Anna Pucilowski

University of Oregon




Aspects of the Phonetics and Phonology of Ho


Ho is one of the major North Munda languages, with around 1 million speakers, yet it has been given much less attention that the other major North Munda languages: Santali and Mundari (notable exceptions include Deeney 2002, 2005 and Anderson et al. 2008).

This paper is a description of the phonetic and phonological system of Ho, and is part of an on-going study into the grammar of Ho. The data for this study were collected during a three month field trip to Jharkhand, India in 2008.   Single words were collected for a Talking Dictionary and later analyzed using Praat software for phonetic analysis.

An interesting and hitherto undescribed feature of Ho's phonological system is the prenasalization of voiced stops, e.g., /balu/ → [mbalu] 'bear'. Voiced stops are preceded by a homorganic nasal which is not equivalent to a full nasal consonant. This is most obvious word initially but it can also be observed word medially. In this paper I present the prenasalized stops and claim that they are a phonetic process, observable in all the speakers I recorded.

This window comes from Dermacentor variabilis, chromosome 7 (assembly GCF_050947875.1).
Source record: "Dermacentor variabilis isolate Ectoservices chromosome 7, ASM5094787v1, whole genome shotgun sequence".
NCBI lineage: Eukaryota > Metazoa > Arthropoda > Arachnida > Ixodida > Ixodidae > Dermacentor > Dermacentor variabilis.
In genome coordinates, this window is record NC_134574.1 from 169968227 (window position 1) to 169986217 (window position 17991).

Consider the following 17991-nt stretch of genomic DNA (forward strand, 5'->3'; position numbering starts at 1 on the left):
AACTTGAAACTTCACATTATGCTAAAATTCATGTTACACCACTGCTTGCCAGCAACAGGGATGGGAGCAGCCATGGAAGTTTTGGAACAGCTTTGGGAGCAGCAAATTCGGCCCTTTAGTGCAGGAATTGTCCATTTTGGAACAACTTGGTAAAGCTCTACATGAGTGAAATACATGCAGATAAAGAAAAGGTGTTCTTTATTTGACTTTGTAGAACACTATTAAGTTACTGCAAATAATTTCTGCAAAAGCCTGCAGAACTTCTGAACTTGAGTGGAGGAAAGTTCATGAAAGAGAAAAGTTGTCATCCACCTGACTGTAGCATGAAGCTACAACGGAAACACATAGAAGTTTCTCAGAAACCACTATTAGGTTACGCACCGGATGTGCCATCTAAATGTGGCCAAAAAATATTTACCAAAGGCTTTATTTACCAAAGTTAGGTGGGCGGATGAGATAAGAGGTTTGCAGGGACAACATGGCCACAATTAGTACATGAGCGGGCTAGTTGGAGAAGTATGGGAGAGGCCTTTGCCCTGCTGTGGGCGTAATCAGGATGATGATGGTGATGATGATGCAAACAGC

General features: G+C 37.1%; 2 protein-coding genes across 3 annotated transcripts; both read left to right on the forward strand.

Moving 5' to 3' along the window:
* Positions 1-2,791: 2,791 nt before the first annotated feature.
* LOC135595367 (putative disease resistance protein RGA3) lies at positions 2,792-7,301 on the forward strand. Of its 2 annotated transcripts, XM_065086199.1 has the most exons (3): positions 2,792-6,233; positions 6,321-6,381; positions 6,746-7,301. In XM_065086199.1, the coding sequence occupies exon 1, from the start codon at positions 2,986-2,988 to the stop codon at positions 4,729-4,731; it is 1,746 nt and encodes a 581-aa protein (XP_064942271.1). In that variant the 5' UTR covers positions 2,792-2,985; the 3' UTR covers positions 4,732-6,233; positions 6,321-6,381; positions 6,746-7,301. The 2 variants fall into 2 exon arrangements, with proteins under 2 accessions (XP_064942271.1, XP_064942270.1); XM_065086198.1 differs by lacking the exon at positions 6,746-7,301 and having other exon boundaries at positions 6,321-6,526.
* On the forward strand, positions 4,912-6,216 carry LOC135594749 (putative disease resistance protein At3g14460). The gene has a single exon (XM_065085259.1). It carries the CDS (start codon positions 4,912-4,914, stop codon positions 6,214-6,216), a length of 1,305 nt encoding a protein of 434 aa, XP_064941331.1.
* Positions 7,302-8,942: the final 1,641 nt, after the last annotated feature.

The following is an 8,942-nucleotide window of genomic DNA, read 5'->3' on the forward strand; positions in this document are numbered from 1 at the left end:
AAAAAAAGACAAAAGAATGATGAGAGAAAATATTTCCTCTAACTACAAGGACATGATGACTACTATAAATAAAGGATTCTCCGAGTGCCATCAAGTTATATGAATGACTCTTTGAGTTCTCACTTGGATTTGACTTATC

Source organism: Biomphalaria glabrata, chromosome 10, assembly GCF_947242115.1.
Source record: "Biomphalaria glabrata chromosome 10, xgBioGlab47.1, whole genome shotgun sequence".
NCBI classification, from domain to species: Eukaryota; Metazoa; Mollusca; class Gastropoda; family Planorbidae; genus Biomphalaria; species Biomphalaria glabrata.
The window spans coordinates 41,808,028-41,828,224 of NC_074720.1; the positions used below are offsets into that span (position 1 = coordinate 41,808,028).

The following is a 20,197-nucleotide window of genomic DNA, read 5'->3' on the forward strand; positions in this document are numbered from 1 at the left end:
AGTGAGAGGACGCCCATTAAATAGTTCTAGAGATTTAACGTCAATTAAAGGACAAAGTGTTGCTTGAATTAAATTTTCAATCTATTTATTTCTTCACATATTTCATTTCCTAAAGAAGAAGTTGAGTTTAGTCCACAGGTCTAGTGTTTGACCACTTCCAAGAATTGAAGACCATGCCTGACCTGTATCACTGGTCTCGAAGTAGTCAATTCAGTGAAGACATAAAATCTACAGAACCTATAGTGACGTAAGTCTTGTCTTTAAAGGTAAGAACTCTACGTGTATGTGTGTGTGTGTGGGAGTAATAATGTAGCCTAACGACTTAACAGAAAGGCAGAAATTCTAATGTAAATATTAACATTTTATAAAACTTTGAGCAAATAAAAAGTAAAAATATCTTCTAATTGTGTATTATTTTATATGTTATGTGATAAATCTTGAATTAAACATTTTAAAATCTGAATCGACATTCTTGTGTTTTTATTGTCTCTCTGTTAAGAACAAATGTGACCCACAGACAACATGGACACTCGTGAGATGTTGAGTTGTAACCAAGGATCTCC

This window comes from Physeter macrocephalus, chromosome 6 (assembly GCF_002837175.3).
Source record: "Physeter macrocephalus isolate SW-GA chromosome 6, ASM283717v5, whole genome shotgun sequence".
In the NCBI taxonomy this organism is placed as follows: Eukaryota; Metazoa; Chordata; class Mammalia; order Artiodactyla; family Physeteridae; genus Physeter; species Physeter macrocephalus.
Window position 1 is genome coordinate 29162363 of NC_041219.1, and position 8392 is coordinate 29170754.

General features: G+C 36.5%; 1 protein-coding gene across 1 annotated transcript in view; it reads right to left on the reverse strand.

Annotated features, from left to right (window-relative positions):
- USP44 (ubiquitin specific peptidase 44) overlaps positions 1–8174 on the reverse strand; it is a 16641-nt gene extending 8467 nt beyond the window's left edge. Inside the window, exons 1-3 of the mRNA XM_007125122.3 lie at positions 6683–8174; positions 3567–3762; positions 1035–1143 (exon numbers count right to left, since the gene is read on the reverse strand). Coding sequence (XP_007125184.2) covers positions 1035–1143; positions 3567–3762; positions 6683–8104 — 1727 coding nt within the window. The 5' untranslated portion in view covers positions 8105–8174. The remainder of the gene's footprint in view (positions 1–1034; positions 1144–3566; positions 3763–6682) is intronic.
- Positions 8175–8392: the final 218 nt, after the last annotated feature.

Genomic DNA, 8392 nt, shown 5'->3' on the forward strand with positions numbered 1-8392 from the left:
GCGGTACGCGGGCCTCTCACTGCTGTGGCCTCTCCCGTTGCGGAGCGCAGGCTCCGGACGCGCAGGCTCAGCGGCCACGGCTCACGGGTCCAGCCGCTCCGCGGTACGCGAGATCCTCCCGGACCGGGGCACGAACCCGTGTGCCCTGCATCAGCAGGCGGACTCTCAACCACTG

Another of the more interesting features in Ho concerns the vowel system. There has been some disagreement over whether Ho has phonemic vowel length. In this paper I argue that that vowel length is indeed contrastive based on several minimal pairs as well as measurements of vowel length. There is also discussion of Ho's vowel harmony, which is of a type based on height. We will see that morphemes that harmonize reflect a sort of morphological "closeness," revealing interaction between phonological and morphological structures.



Anderson, G. D. S., Osada, T. & Harrison K. D. 2008. 'Ho and the other Khewarian Languages' in G. D. S Anderson (ed.), The Munda Languages. New York: Routledge. pp. 195-250.

Deeney, J. 2002. Ho Grammar and Vocabulary. Ranchi: Xavier Ho Publications.

Deeney, J. 2005. Ho-English Dictionary. Ranchi: Xavier Ho Publications.